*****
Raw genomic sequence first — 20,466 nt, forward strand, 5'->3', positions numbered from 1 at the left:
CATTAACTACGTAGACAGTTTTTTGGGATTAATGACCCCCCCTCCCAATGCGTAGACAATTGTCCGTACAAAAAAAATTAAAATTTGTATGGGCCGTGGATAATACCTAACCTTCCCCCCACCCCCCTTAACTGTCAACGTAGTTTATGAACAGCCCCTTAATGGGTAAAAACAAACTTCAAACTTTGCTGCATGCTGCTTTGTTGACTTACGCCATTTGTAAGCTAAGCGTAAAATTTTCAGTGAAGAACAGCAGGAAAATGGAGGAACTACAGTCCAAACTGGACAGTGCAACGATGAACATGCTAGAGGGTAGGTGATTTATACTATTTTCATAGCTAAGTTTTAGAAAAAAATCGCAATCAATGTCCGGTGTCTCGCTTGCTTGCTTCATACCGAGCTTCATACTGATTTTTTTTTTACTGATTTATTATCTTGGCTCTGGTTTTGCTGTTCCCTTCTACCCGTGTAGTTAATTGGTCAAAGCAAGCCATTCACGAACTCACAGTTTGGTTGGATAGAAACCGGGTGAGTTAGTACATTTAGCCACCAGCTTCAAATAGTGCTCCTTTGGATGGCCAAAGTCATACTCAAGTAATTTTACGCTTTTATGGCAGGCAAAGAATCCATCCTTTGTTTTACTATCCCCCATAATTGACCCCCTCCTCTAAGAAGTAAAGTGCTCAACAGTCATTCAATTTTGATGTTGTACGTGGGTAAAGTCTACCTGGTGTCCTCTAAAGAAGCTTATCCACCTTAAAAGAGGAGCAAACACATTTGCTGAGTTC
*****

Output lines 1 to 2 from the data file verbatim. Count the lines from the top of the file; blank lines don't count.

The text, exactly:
Raw genomic sequence first — 20,466 nt, forward strand, 5'->3', positions numbered from 1 at the left:
CATTAACTACGTAGACAGTTTTTTGGGATTAATGACCCCCCCTCCCAATGCGTAGACAATTGTCCGTACAAAAAAAATTAAAATTTGTATGGGCCGTGGATAATACCTAACCTTCCCCCCACCCCCCTTAACTGTCAACGTAGTTTATGAACAGCCCCTTAATGGGTAAAAACAAACTTCAAACTTTGCTGCATGCTGCTTTGTTGACTTACGCCATTTGTAAGCTAAGCGTAAAATTTTCAGTGAAGAACAGCAGGAAAATGGAGGAACTACAGTCCAAACTGGACAGTGCAACGATGAACATGCTAGAGGGTAGGTGATTTATACTATTTTCATAGCTAAGTTTTAGAAAAAAATCGCAATCAATGTCCGGTGTCTCGCTTGCTTGCTTCATACCGAGCTTCATACTGATTTTTTTTTTACTGATTTATTATCTTGGCTCTGGTTTTGCTGTTCCCTTCTACCCGTGTAGTTAATTGGTCAAAGCAAGCCATTCACGAACTCACAGTTTGGTTGGATAGAAACCGGGTGAGTTAGTACATTTAGCCACCAGCTTCAAATAGTGCTCCTTTGGATGGCCAAAGTCATACTCAAGTAATTTTACGCTTTTATGGCAGGCAAAGAATCCATCCTTTGTTTTACTATCCCCCATAATTGACCCCCTCCTCTAAGAAGTAAAGTGCTCAACAGTCATTCAATTTTGATGTTGTACGTGGGTAAAGTCTACCTGGTGTCCTCTAAAGAAGCTTATCCACCTTAAAAGAGGAGCAAACACATTTGCTGAGTTC